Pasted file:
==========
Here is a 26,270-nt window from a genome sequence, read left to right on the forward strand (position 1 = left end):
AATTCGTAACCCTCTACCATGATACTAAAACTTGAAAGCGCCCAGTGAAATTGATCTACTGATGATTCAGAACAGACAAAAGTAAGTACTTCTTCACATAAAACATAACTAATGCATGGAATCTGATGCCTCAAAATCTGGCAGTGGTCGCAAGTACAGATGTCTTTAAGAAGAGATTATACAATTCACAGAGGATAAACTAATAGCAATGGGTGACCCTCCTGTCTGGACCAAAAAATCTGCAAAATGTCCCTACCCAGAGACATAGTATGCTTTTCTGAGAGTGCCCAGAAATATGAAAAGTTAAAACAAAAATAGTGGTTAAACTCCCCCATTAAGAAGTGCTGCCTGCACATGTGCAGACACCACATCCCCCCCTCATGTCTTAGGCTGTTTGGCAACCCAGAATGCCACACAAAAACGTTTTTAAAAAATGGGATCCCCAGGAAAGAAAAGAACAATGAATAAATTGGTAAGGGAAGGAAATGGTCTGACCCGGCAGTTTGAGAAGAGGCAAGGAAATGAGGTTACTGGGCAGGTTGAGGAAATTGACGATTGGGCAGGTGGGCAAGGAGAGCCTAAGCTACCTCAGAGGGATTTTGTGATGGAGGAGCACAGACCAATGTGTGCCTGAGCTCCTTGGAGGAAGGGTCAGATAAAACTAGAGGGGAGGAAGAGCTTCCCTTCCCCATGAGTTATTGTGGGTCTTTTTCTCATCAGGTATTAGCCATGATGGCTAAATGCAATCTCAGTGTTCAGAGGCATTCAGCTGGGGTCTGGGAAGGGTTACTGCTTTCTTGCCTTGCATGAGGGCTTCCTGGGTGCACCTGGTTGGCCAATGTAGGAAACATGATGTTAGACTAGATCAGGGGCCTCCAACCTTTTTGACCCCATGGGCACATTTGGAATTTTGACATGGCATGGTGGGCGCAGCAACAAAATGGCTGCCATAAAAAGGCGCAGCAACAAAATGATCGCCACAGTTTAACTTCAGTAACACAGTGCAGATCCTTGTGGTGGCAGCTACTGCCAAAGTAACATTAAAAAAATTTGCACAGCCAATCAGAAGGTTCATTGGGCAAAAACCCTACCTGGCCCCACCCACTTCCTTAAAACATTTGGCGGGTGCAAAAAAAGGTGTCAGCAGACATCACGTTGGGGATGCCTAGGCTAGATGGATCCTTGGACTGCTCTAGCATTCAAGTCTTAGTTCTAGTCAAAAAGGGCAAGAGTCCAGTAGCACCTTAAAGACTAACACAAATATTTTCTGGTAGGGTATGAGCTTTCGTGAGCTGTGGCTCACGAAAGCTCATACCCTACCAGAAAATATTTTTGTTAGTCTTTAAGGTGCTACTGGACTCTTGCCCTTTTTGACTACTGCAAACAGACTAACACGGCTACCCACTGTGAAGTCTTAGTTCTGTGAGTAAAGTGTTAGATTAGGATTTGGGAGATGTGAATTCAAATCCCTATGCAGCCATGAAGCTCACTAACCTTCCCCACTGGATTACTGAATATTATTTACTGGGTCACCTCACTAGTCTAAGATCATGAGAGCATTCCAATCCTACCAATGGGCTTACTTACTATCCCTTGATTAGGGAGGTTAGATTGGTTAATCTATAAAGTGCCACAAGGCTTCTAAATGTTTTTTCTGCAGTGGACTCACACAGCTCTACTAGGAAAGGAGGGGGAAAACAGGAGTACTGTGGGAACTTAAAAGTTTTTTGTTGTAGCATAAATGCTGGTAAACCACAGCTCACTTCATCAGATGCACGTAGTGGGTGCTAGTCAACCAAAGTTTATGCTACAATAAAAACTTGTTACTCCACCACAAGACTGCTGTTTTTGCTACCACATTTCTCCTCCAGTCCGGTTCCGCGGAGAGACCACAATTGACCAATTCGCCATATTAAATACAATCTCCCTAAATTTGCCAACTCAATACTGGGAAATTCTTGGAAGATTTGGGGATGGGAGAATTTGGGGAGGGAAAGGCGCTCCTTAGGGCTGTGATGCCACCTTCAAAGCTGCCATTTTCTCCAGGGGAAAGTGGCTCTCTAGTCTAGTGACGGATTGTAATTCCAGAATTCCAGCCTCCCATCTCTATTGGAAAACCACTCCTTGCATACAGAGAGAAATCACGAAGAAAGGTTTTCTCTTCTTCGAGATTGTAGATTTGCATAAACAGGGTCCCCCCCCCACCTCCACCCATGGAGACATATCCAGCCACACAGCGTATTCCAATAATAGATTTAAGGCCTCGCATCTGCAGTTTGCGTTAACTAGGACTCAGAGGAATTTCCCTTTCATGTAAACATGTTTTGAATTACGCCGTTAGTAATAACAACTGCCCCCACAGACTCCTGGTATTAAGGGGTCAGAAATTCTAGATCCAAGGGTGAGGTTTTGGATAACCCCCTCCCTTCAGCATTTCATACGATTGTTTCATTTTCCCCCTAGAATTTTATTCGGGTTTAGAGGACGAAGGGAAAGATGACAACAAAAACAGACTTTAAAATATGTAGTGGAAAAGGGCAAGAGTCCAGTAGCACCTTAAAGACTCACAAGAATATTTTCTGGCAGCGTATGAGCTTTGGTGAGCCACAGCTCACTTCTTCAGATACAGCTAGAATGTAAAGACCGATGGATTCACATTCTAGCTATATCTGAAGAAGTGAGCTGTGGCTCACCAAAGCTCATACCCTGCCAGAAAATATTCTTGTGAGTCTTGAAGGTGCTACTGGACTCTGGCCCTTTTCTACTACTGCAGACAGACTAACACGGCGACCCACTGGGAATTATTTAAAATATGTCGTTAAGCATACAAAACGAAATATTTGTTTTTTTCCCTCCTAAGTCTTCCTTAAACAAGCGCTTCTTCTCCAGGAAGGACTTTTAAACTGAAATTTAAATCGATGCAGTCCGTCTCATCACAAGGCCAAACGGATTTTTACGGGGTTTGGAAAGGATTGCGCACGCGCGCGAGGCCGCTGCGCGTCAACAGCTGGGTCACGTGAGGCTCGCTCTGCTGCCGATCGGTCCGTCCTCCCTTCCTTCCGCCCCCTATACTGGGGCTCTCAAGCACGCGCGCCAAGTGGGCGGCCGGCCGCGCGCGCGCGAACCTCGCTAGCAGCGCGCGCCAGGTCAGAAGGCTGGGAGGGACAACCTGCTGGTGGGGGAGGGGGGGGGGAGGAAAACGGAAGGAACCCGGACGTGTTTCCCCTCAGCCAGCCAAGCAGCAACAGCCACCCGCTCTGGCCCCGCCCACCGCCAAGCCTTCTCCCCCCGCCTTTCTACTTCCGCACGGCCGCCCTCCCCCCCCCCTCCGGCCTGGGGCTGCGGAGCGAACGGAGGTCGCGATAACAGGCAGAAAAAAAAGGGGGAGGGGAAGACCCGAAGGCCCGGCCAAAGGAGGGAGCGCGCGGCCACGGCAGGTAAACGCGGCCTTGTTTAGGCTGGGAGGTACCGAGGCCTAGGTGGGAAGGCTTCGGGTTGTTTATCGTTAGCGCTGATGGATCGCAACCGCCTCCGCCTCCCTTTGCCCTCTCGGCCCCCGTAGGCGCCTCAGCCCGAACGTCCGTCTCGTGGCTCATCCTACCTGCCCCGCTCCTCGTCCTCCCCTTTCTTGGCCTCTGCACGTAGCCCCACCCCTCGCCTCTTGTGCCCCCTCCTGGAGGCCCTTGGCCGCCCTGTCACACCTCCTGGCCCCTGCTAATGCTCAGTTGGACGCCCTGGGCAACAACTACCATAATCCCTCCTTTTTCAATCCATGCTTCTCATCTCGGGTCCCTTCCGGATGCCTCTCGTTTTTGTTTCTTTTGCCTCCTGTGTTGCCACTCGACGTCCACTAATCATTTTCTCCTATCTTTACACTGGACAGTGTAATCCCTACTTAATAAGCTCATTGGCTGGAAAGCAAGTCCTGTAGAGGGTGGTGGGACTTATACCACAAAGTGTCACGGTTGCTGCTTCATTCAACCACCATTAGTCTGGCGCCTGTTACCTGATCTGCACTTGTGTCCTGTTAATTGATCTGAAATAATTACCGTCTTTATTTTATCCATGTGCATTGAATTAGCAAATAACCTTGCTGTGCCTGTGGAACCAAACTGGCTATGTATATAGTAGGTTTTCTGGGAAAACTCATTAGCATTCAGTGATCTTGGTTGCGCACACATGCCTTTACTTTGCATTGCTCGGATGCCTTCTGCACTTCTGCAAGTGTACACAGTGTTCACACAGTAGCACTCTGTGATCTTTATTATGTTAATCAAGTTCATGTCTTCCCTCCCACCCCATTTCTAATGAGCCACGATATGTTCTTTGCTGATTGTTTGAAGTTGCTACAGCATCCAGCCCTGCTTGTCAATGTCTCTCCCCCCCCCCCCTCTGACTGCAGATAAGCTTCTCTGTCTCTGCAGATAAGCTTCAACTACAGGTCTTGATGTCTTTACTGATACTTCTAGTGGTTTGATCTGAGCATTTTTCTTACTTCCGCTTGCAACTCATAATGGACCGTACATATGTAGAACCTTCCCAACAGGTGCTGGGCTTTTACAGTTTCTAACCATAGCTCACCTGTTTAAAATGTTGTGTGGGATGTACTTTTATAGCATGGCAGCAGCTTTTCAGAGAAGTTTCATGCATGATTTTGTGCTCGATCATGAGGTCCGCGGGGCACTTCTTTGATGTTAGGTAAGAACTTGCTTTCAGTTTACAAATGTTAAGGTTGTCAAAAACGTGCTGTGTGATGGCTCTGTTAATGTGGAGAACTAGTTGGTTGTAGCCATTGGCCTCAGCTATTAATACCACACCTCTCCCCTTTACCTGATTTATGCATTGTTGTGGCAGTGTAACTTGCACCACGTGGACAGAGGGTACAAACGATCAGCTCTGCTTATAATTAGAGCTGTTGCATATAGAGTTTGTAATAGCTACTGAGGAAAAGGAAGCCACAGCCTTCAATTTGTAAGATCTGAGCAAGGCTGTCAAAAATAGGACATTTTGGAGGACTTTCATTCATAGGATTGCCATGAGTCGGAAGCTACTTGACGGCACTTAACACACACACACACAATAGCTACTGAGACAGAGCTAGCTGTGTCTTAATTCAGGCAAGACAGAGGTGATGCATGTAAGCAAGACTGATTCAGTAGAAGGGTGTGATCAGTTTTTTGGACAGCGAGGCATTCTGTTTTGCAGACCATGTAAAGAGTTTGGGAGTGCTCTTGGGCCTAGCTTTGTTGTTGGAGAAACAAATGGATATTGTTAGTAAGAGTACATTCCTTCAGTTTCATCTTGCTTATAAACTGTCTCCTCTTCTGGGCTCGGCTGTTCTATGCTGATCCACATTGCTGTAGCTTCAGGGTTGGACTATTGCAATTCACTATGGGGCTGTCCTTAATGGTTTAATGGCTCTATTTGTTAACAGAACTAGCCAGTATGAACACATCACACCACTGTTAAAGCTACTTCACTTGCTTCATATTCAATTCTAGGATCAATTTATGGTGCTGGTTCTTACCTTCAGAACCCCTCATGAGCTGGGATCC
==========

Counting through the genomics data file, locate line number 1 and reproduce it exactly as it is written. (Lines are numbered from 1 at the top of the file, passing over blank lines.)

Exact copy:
Here is a 26,270-nt window from a genome sequence, read left to right on the forward strand (position 1 = left end):